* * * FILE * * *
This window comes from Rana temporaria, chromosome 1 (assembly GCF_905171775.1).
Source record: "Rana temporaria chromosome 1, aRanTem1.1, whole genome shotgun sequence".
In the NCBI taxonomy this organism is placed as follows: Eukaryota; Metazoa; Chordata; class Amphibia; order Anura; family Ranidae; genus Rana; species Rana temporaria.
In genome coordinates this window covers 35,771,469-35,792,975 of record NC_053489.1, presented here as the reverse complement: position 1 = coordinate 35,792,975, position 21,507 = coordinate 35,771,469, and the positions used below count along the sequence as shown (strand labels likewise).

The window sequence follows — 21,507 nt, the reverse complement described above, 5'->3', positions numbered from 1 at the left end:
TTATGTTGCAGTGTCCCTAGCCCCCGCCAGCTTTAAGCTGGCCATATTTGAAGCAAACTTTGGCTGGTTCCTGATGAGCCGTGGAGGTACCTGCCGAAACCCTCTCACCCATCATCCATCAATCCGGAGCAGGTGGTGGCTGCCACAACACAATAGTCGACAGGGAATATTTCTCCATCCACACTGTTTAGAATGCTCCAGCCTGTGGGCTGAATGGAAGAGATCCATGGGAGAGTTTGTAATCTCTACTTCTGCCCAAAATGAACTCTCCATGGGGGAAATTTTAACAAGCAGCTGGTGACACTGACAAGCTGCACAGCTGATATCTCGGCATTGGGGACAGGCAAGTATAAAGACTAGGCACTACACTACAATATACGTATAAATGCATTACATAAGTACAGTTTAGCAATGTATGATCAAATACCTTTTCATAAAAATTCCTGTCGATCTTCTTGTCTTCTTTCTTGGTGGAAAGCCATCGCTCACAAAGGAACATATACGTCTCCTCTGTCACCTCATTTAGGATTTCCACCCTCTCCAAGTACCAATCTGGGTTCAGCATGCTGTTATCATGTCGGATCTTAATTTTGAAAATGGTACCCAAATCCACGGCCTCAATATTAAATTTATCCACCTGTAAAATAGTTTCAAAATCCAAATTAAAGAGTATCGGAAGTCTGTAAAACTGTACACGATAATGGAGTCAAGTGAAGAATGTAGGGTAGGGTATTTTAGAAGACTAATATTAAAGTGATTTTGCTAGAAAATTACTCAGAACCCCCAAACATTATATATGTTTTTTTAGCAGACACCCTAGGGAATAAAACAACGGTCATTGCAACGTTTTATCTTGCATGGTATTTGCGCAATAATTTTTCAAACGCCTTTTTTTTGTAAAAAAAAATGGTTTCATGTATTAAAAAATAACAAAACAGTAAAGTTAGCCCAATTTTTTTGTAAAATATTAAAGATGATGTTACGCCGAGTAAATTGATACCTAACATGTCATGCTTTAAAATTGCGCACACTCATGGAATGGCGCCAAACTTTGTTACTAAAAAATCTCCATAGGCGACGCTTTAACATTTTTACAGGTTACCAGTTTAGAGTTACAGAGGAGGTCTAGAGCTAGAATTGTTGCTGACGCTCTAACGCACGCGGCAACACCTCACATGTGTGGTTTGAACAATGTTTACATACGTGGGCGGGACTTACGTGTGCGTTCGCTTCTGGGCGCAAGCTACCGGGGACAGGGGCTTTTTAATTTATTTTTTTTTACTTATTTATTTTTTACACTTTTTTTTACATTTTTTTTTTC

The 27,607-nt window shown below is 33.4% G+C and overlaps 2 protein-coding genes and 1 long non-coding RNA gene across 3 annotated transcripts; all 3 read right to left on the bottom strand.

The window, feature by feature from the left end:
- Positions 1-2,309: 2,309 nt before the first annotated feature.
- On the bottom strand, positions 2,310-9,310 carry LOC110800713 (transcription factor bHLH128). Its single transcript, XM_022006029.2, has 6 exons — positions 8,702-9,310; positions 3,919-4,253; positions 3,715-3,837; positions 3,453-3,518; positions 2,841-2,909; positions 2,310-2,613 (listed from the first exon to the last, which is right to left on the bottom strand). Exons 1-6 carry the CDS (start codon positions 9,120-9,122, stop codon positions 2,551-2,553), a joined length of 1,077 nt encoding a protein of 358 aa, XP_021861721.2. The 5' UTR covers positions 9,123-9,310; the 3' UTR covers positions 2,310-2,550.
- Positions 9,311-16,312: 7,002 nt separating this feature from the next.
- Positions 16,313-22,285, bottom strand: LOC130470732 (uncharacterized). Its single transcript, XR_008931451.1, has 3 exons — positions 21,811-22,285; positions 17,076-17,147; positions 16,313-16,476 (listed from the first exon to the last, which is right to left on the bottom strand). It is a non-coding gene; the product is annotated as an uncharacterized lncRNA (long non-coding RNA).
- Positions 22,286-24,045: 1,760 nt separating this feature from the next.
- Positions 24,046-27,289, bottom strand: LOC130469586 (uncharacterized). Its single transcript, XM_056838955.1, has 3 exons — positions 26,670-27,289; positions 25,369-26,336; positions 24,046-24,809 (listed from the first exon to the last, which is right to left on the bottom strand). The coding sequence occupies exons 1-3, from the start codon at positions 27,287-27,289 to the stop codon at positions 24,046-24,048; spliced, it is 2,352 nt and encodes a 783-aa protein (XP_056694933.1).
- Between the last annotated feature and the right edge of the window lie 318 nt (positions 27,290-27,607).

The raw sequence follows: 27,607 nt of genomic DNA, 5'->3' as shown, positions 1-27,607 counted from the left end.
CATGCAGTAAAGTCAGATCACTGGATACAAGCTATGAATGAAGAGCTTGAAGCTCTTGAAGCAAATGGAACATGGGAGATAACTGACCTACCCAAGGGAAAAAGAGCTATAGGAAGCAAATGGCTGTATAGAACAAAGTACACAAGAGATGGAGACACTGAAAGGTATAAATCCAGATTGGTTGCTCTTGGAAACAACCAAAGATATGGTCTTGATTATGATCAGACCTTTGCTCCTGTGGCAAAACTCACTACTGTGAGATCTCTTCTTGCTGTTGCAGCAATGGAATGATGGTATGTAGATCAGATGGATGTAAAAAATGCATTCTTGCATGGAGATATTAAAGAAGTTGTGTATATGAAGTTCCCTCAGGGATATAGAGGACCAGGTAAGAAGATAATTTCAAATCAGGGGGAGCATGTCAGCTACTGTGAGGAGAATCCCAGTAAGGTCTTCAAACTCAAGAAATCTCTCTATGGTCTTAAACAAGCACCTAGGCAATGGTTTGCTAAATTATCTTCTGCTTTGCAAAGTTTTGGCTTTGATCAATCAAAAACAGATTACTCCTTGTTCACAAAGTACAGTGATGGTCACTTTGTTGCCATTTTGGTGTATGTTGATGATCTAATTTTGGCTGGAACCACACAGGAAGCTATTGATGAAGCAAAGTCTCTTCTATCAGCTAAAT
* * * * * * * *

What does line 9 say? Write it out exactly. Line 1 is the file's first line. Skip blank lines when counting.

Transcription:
- Positions 1-2,309: 2,309 nt before the first annotated feature.